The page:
Milton Hershey School Incorporates Virtual Reality Technology into STEAM Curriculum
Computer Technology students prepare for future careers with new technology tools.
As part of the Computer Technology career pathway in Milton Hershey School’s Career and Technical Education program, high school students are working with virtual reality technology during the 2016-17 school year.
“It’s new, ground-breaking technology that gives students the area to create digitally,” said Tony O’Neal, a teacher at MHS. “Students are picking it up within minutes and learning how to use the entire system. Once they start building inside the program, they can quickly prototype and design different things.”
The school’s computer technology classroom is equipped with HTC Vive virtual reality camera devices that allow students to immerse themselves inside a computer program that displays other parts of the world, including mountaintops and oceans. Academically, virtual reality helps MHS instructors incorporate STEAM lessons and authentic problem-solving into the classroom. With the new technology, there is not a prescribed way to find a solution or solve a problem, which matches the school’s problem-based approach to learning.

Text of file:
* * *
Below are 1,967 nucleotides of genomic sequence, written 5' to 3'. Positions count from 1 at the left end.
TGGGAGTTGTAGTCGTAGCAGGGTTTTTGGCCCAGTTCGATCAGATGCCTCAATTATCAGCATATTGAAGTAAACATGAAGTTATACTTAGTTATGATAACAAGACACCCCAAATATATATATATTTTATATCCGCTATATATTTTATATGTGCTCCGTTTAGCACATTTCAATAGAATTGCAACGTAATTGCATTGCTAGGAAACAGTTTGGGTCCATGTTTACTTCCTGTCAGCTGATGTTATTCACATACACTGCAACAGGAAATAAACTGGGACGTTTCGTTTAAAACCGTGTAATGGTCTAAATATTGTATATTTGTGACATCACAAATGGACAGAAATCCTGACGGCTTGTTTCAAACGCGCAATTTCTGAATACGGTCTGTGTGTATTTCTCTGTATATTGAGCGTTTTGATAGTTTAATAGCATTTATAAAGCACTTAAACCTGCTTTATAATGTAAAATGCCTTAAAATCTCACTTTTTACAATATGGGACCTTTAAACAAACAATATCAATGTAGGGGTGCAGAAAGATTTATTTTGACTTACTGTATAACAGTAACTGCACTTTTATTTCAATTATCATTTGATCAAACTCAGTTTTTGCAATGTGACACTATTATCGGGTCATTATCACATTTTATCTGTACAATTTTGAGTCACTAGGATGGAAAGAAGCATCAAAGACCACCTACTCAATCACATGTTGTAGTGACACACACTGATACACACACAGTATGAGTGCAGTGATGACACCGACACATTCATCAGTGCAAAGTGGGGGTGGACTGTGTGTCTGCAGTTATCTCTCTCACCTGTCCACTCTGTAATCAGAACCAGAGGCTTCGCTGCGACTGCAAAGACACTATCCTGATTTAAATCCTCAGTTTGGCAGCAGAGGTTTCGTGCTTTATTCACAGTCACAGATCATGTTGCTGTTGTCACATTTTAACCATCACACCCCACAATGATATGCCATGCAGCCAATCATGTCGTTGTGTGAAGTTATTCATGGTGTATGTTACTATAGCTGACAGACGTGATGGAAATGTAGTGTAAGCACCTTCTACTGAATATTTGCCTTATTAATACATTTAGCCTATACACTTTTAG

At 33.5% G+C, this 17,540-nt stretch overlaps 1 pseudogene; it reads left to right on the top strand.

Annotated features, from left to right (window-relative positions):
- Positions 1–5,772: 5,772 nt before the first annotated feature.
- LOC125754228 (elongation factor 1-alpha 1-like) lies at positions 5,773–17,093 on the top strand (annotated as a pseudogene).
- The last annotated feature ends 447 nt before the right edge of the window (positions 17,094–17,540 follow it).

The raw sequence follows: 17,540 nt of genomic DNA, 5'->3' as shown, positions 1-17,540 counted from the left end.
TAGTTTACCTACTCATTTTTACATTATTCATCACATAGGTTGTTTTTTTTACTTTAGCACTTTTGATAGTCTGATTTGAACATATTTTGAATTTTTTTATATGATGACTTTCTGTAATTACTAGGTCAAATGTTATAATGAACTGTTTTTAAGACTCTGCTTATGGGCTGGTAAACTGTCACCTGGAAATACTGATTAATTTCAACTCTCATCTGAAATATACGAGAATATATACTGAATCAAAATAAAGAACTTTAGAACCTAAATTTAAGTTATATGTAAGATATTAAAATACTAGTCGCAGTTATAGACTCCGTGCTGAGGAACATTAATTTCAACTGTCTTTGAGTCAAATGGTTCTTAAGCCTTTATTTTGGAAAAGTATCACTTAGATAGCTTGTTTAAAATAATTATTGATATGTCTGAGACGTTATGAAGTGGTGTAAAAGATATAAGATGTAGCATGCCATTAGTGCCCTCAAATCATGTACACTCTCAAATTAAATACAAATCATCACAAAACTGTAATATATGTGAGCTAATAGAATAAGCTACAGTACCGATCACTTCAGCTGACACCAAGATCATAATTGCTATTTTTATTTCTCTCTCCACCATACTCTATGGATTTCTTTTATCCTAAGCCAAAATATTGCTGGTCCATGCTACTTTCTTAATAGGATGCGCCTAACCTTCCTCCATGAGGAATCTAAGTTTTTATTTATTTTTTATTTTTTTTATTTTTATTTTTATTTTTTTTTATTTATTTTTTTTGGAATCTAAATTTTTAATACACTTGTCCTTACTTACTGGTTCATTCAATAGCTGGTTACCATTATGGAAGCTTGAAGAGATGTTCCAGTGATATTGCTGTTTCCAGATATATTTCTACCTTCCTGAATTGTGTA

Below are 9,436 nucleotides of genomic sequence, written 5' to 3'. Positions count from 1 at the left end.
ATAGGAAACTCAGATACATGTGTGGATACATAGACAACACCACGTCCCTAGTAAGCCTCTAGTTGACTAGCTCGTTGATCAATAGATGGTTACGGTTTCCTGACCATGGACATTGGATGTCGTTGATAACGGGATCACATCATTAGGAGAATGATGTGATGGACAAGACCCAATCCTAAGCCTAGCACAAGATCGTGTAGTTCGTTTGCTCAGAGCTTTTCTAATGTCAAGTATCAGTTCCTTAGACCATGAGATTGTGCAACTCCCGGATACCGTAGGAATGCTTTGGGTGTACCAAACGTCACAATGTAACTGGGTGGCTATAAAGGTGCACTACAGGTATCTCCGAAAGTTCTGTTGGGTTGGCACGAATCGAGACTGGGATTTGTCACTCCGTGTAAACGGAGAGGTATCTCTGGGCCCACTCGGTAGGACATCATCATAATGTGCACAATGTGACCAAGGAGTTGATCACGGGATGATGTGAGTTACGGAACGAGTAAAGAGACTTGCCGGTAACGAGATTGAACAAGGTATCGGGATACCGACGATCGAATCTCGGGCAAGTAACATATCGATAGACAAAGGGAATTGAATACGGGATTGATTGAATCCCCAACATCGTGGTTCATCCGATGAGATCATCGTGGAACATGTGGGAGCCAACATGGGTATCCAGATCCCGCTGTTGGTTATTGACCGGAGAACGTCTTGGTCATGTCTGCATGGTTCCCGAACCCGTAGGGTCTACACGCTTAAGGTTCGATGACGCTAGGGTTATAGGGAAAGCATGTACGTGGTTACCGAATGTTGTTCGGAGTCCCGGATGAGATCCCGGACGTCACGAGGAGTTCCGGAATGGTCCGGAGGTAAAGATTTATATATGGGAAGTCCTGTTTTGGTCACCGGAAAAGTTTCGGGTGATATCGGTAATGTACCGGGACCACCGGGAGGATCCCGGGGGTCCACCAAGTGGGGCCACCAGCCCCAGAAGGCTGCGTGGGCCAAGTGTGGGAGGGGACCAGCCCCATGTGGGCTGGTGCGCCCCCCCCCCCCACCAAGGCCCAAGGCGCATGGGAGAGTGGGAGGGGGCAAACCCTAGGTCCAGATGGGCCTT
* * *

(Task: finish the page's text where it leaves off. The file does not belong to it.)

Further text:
“STEM, STEAM and design thinking all deal with solving some kind of worldwide problem,” explained O’Neal. “Virtual reality allows us to build digital solutions and prototype extremely fast in 3D, rather than sketching it on an actual piece of paper. Students can create a 3D design, save it, send it to somebody else, and those people can experience the same model in a 3D atmosphere.”
The Computer Technology career pathway is one of 11 concentrations high schoolers can choose from in Milton Hershey School’s renowned Career and Technical Education program. Through opportunities like this, students learn how to prepare for the modern workforce and apply technical skills to their specific fields.
“The prediction is that jobs our students will pursue [after graduation] aren’t even invented today, so I want to incorporate as much new technology into my classes as possible,” O’Neal said. “It might be something they get interested in and choose to pursue in the future.”
Learn more about the advanced technology in MHS classrooms.